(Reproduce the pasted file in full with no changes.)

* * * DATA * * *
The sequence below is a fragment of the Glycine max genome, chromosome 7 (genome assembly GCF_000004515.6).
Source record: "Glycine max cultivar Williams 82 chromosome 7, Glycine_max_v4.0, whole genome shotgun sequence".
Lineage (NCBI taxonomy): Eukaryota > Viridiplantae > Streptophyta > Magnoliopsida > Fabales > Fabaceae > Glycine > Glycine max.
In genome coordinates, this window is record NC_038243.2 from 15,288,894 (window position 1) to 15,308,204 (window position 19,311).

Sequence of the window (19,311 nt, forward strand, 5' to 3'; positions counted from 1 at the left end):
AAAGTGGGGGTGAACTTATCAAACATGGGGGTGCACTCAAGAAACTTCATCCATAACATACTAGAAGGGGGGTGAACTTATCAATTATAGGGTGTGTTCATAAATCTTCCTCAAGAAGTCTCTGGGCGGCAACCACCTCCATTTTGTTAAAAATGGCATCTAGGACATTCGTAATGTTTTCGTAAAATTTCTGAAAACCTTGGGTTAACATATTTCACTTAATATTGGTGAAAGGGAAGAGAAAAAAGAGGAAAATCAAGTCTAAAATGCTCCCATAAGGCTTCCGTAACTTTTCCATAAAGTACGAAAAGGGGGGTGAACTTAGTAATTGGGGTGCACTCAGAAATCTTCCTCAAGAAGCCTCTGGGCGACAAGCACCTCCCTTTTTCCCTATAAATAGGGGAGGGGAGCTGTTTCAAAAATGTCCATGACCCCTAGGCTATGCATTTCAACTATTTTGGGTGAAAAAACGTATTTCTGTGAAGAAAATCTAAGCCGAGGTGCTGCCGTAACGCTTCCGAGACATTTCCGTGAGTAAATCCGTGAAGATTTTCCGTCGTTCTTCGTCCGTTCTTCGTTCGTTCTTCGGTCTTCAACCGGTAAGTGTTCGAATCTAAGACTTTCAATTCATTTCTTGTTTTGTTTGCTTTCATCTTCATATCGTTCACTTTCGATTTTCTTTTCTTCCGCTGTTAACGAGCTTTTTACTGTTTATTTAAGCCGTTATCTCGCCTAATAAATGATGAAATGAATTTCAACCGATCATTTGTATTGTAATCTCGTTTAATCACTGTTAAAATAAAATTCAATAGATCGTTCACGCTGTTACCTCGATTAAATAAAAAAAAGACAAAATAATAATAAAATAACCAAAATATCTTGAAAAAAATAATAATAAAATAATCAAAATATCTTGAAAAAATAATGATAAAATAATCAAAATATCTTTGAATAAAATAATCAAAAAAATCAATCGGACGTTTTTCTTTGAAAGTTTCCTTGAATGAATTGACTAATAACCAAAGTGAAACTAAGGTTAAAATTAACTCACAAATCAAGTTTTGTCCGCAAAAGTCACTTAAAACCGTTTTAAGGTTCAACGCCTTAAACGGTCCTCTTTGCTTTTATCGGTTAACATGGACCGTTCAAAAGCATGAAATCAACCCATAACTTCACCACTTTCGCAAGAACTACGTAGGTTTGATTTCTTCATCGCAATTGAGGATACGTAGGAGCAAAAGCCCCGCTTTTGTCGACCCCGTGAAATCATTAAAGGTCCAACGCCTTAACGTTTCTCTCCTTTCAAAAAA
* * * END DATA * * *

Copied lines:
The sequence below is a fragment of the Glycine max genome, chromosome 7 (genome assembly GCF_000004515.6).
Source record: "Glycine max cultivar Williams 82 chromosome 7, Glycine_max_v4.0, whole genome shotgun sequence".
Lineage (NCBI taxonomy): Eukaryota > Viridiplantae > Streptophyta > Magnoliopsida > Fabales > Fabaceae > Glycine > Glycine max.
In genome coordinates, this window is record NC_038243.2 from 15,288,894 (window position 1) to 15,308,204 (window position 19,311).

Sequence of the window (19,311 nt, forward strand, 5' to 3'; positions counted from 1 at the left end):
AAAGTGGGGGTGAACTTATCAAACATGGGGGTGCACTCAAGAAACTTCATCCATAACATACTAGAAGGGGGGTGAACTTATCAATTATAGGGTGTGTTCATAAATCTTCCTCAAGAAGTCTCTGGGCGGCAACCACCTCCATTTTGTTAAAAATGGCATCTAGGACATTCGTAATGTTTTCGTAAAATTTCTGAAAACCTTGGGTTAACATATTTCACTTAATATTGGTGAAAGGGAAGAGAAAAAAGAGGAAAATCAAGTCTAAAATGCTCCCATAAGGCTTCCGTAACTTTTCCATAAAGTACGAAAAGGGGGGTGAACTTAGTAATTGGGGTGCACTCAGAAATCTTCCTCAAGAAGCCTCTGGGCGACAAGCACCTCCCTTTTTCCCTATAAATAGGGGAGGGGAGCTGTTTCAAAAATGTCCATGACCCCTAGGCTATGCATTTCAACTATTTTGGGTGAAAAAACGTATTTCTGTGAAGAAAATCTAAGCCGAGGTGCTGCCGTAACGCTTCCGAGACATTTCCGTGAGTAAATCCGTGAAGATTTTCCGTCGTTCTTCGTCCGTTCTTCGTTCGTTCTTCGGTCTTCAACCGGTAAGTGTTCGAATCTAAGACTTTCAATTCATTTCTTGTTTTGTTTGCTTTCATCTTCATATCGTTCACTTTCGATTTTCTTTTCTTCCGCTGTTAACGAGCTTTTTACTGTTTATTTAAGCCGTTATCTCGCCTAATAAATGATGAAATGAATTTCAACCGATCATTTGTATTGTAATCTCGTTTAATCACTGTTAAAATAAAATTCAATAGATCGTTCACGCTGTTACCTCGATTAAATAAAAAAAAGACAAAATAATAATAAAATAACCAAAATATCTTGAAAAAAATAATAATAAAATAATCAAAATATCTTGAAAAAATAATGATAAAATAATCAAAATATCTTTGAATAAAATAATCAAAAAAATCAATCGGACGTTTTTCTTTGAAAGTTTCCTTGAATGAATTGACTAATAACCAAAGTGAAACTAAGGTTAAAATTAACTCACAAATCAAGTTTTGTCCGCAAAAGTCACTTAAAACCGTTTTAAGGTTCAACGCCTTAAACGGTCCTCTTTGCTTTTATCGGTTAACATGGACCGTTCAAAAGCATGAAATCAACCCATAACTTCACCACTTTCGCAAGAACTACGTAGGTTTGATTTCTTCATCGCAATTGAGGATACGTAGGAGCAAAAGCCCCGCTTTTGTCGACCCCGTGAAATCATTAAAGGTCCAACGCCTTAACGTTTCTCTCCTTTCAAAAAA